Centre of gravity represents the point where the net force of gravity of all the body parts is applied. Balance is a specific state of the postural control system, being a vertical orientation of human body maintained through balancing the forces and moments of forces that act on the body. Stability is understood to mean the ability to recover the state of balance and typical body position in the space.
The concept of division of the rider's posture into 5 blocks that has been used in the literature seems to be legitimate. However, due to the natural shape of spinal curvature, the division of body into opposing truncated pyramids (a trapezoid in the sagittal plane and a rectangle with longer horizontal sides in the frontal plane) appears to be more accurate. The eight-segment model is dynamic and illustrates all the shallowed or deepened spinal curvatures very well while maintaining alternate sagittal curvatures with regard to the deficits of motion in the joints. It is also correct in anatomical terms since it contains all the sections and joints in the kinematic chain.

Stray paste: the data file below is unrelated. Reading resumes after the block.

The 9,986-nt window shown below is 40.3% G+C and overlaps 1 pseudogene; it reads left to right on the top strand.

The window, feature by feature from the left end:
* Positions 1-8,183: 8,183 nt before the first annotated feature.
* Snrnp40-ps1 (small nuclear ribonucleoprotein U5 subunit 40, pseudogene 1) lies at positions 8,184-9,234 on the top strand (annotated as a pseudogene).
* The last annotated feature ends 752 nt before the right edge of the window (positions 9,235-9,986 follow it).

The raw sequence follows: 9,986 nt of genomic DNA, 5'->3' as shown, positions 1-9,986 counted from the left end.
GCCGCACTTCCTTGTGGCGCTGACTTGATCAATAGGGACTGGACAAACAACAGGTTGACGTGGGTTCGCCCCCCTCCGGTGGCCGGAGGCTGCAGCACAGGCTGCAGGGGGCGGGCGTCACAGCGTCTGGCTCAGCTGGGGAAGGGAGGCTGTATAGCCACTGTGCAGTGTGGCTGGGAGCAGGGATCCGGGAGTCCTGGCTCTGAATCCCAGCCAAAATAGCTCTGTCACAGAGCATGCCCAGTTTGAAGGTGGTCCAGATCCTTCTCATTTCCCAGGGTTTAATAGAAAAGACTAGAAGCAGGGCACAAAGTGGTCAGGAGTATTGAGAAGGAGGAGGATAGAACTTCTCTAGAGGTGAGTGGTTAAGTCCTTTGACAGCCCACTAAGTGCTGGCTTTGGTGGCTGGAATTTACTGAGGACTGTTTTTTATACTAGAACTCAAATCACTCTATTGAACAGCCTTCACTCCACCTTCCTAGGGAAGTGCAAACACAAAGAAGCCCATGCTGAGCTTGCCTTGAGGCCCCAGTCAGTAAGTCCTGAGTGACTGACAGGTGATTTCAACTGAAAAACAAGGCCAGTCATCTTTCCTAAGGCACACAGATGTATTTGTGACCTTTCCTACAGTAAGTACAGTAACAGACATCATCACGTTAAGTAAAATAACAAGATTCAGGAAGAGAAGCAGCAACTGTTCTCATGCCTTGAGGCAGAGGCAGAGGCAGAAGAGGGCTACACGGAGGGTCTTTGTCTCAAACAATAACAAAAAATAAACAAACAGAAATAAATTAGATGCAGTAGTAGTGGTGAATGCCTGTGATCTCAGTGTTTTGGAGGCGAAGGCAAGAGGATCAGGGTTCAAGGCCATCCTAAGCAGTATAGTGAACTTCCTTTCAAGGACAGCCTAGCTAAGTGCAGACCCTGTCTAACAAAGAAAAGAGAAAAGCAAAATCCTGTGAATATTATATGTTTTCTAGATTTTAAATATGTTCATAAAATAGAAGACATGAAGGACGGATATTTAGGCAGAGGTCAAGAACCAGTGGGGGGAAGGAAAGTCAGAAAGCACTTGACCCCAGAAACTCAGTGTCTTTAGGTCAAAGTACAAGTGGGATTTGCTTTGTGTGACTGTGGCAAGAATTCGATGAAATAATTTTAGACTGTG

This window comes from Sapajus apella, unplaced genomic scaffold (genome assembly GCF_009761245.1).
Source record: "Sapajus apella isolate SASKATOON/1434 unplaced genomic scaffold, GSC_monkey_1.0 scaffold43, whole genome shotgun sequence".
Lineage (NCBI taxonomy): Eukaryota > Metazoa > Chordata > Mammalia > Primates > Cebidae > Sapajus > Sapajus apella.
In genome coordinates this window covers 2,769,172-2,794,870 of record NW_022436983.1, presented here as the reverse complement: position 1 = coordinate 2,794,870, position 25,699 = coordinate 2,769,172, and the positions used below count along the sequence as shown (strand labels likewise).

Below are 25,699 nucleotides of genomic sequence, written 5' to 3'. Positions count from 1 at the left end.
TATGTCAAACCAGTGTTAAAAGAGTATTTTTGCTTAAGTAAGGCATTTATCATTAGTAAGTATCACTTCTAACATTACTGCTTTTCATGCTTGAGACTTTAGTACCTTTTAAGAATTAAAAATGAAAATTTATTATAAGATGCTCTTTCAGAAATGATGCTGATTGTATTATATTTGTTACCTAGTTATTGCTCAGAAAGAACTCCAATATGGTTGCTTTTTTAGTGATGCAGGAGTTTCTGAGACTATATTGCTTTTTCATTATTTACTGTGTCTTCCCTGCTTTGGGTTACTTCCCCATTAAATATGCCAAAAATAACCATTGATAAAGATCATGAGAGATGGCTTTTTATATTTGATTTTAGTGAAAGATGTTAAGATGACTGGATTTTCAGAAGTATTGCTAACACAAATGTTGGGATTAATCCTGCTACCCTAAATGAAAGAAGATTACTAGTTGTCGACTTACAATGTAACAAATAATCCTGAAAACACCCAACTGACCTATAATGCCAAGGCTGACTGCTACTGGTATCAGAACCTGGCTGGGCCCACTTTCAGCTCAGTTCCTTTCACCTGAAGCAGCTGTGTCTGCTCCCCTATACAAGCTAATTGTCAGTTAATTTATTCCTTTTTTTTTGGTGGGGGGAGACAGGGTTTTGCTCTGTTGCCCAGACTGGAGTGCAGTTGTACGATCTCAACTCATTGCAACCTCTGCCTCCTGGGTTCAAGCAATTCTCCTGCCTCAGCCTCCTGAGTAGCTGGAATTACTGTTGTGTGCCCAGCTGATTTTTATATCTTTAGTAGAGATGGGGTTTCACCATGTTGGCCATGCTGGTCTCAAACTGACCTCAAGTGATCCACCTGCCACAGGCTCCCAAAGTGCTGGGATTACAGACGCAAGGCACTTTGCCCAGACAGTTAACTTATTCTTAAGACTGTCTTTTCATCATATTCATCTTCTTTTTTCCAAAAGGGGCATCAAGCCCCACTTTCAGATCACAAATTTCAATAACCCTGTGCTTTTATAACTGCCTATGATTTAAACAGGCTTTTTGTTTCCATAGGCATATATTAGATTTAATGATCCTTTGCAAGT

Body posture, considered under conditions of the equestrian pair (a rider and a horse) as a motor task, will be adjusted using the continuous control. This control works within the tracking system and consistently adjusts the activity of different muscles to current needs. These needs result from a specific program encoded in the central nervous system and, more specifically, from the difference between the program and current state of the equestrian pair. This program is developed during equestrian training and it represents a demanded situation.